A year before the spectacular implosion of Imamura’s career with the 1968 “Profound Desire of the Gods,” he made the very lengthy (130-minute) “Ningen jôhatsu” (literally, “A Man Evaporates”; the English-language title “A Man Vanishes” is pretty close; the French one, “L’evaporation de l’homme,” was exact).

Imamura and his film crew (most notably actor Tsuyuguchi as the lead questioner) join Hayakawa Yoshie, the thick-eyebrowed fiancée of the plastics salesman, Oshima Tadshi, who disappeared in April 1965 They talk to his employer, a bank employee, other residents of the company barracks, bartenders, a taxi driver, a brother who lent him 100, 000 yen, a former lover whom he may have impregnated (she denies it) and may have been “the love of his life”, et al. They clarify the date he vanished, but neither his motivations nor his current location. The documentary about their investigation lasts about an hour, and in my opinion the movie should have, too.

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With more than an hour yet to go, the film shifts into a confrontation between Yoshie and her older sister, Sayo. Yoshie first theorizes that Oshima was shocked to discover that the sister of his fiancée was a “fallen woman,” the mistress kept by a married man. Later Yoshie accuses Sayo of having had an affair with Oshima, and a spirit medium (consulted several times by the vanished man’s mother) claims Sayo poisoned Oshima after he rejected her.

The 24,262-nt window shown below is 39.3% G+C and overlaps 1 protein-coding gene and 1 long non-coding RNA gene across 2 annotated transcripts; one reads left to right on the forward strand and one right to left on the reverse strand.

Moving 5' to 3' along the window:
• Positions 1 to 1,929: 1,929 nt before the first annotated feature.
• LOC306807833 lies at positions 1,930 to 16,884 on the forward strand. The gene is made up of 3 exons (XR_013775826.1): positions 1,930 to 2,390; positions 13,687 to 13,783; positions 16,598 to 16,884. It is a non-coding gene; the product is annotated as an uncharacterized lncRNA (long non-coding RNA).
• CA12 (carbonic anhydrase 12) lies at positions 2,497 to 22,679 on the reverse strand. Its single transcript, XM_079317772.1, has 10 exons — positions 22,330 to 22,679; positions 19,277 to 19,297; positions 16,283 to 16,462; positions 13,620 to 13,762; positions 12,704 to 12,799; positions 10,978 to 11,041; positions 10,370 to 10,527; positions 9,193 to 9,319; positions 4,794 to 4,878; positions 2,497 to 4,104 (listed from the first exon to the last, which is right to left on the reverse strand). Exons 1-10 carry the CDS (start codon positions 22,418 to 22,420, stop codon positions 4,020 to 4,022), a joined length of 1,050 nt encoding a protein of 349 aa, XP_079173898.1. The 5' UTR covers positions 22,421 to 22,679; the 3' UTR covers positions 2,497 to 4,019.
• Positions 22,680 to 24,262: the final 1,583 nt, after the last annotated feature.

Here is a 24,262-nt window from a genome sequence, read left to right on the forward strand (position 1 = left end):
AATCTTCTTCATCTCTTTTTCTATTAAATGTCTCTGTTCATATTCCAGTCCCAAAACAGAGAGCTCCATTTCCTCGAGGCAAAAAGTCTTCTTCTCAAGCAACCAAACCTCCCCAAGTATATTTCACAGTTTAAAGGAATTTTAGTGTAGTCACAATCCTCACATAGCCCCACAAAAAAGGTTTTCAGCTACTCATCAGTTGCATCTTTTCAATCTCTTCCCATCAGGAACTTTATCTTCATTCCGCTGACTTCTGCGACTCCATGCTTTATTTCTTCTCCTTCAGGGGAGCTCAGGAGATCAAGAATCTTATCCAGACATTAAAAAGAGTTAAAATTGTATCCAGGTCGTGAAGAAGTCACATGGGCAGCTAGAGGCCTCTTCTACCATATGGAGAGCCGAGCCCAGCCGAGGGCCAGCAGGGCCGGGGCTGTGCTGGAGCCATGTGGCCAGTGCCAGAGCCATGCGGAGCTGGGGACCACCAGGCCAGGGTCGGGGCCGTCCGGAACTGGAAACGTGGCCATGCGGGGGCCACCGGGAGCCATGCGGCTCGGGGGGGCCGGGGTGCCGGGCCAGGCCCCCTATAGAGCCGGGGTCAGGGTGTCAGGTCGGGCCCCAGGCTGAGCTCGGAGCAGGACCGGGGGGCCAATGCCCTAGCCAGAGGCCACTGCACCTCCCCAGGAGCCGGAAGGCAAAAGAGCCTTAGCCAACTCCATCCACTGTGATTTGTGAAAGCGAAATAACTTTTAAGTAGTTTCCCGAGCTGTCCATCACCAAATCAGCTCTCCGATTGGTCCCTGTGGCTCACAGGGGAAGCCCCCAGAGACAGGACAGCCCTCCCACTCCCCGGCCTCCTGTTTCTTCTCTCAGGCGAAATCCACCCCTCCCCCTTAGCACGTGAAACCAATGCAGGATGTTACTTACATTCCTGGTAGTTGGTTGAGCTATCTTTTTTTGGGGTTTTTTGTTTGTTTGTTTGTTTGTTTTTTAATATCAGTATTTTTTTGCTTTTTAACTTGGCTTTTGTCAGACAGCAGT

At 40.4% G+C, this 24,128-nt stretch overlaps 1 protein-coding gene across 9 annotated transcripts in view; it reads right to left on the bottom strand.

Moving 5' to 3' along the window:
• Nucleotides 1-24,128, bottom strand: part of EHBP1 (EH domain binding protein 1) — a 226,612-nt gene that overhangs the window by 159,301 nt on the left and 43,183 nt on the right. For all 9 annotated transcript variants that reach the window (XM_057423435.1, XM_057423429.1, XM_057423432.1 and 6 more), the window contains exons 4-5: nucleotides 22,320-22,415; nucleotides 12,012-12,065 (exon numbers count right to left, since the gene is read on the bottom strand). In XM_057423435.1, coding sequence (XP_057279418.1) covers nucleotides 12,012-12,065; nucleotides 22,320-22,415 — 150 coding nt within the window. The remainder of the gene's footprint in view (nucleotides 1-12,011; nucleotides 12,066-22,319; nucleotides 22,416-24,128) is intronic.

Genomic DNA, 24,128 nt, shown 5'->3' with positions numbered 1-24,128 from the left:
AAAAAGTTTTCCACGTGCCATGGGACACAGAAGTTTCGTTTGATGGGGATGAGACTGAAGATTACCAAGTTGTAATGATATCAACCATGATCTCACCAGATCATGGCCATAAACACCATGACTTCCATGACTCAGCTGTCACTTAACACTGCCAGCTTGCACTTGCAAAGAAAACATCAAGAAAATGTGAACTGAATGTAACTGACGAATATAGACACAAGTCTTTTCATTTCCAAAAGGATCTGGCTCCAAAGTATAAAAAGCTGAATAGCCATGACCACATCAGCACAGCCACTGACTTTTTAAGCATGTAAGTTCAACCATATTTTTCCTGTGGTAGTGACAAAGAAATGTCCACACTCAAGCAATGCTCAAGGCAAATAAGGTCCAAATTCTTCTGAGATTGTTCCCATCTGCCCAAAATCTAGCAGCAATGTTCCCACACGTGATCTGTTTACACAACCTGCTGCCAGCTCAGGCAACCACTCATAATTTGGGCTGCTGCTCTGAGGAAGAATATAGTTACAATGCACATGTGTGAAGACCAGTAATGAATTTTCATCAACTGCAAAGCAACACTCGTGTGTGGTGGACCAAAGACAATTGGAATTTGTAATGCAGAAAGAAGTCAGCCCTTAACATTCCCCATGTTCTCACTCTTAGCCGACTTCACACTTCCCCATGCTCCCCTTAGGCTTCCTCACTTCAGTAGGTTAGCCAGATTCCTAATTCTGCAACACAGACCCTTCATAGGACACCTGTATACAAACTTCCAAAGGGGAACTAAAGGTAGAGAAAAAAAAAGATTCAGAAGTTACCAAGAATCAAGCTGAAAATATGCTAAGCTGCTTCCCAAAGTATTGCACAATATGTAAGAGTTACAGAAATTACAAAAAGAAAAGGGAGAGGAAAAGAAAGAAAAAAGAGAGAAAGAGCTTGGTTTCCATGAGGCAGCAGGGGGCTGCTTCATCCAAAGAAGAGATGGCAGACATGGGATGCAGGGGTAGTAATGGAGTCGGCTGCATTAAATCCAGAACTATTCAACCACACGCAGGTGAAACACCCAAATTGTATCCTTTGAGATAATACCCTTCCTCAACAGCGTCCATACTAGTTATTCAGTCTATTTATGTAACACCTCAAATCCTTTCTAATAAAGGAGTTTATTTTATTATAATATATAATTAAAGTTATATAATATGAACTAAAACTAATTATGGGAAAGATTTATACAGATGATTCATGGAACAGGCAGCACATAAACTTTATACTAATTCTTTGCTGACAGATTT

There are lengthy conversations in which Sayo rejects the accusations that she had any relationship of any sort with Oshima, and the supposed documentary increasingly turns into staged melodrama. I had lost patience before the very prolonged final scene of a verbal confrontation in the street (which followed a second ending point).

“A Man Vanishes” is much more cinematic than the post-“Desire” documentaries that had extended visually static scenes. The dialogue is not just out of synch with the speakers we see. It is between those speakers, but often seems to be from other recorded conversations altogether (that is, the length of utterances does not correspond with the duration of the particular person’s lip movements).

Truth is elusive, uh-huh. Didn’t we learn this from the far more engaging Kurosawa “Rashômon” decades earlier? (or the contemporaneous “Blow-Up”). And stuff in supposed “documentaries” (preceding “reality” tv shows) is often staged. Didn’t we learn this about “Nanook of the North” even earlier? And Yoshie getting the attention of a film-crew stimulates her to persist in trying to find what happened to her fiancé. Even she seems to lose interest in his disappearance as she pursues grievances against her sister.